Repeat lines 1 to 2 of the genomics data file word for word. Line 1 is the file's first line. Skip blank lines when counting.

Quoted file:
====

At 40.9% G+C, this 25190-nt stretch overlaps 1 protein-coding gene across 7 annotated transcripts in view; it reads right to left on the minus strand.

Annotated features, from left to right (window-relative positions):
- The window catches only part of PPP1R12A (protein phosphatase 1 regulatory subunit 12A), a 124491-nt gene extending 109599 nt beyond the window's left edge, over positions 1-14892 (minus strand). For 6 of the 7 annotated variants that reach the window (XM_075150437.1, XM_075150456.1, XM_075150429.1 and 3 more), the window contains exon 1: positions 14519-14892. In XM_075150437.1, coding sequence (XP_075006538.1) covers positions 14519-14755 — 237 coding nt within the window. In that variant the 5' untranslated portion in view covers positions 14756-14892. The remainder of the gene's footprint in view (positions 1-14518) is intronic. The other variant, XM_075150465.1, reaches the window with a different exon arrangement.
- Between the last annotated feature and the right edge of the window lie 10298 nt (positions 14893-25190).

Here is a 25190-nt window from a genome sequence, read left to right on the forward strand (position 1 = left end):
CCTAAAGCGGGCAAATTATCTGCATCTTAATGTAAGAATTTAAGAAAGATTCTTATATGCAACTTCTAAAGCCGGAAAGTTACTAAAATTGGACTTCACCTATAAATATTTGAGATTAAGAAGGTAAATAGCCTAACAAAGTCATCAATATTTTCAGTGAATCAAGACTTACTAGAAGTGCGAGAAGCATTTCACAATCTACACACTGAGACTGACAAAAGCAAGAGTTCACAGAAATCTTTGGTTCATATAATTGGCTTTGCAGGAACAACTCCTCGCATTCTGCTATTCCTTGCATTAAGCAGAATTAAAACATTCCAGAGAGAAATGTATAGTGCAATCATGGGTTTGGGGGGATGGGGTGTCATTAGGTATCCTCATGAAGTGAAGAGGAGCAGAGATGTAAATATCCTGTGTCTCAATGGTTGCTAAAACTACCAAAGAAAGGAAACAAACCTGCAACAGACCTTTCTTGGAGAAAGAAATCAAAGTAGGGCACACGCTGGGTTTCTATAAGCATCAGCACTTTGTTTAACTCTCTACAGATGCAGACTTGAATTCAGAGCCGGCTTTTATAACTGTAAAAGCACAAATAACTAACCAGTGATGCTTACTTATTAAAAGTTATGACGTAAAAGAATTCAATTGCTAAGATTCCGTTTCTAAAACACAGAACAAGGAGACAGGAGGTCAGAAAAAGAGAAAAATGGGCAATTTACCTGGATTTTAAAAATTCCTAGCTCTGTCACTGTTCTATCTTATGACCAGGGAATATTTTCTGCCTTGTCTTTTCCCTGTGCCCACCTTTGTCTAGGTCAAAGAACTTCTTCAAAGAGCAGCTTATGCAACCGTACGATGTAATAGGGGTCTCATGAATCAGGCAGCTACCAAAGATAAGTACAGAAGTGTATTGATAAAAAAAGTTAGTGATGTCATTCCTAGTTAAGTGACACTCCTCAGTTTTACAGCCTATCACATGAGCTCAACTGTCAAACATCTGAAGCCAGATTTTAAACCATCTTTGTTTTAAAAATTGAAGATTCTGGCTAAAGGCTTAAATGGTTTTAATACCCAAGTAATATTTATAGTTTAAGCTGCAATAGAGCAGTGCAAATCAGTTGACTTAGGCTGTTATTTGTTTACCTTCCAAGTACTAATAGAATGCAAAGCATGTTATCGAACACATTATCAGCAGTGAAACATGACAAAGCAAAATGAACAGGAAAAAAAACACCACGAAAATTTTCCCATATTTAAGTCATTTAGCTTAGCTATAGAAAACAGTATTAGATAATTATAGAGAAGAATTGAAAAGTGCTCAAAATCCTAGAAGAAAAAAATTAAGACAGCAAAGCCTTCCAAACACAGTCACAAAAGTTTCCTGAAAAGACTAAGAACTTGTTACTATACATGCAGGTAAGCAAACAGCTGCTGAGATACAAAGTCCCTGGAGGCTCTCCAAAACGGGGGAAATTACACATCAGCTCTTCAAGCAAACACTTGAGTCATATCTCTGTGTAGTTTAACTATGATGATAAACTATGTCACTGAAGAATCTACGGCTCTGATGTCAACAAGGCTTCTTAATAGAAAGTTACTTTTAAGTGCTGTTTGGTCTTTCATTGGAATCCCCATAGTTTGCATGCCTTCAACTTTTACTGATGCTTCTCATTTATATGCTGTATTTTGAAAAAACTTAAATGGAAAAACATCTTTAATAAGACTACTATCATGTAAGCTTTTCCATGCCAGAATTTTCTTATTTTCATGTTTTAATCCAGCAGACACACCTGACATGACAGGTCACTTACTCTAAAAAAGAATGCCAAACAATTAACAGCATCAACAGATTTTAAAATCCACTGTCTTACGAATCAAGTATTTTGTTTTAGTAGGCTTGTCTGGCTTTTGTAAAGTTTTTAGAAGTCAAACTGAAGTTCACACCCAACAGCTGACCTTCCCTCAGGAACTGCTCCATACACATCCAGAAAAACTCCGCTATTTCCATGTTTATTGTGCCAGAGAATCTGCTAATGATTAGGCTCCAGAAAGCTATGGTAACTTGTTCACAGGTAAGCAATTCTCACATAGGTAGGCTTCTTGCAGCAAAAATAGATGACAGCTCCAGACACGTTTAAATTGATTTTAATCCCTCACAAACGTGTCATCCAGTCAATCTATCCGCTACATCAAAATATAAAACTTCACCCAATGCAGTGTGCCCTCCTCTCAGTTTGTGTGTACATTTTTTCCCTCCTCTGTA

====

At 40.9% G+C, this 25190-nt stretch overlaps 1 protein-coding gene across 7 annotated transcripts in view; it reads right to left on the minus strand.

Annotated features, from left to right (window-relative positions):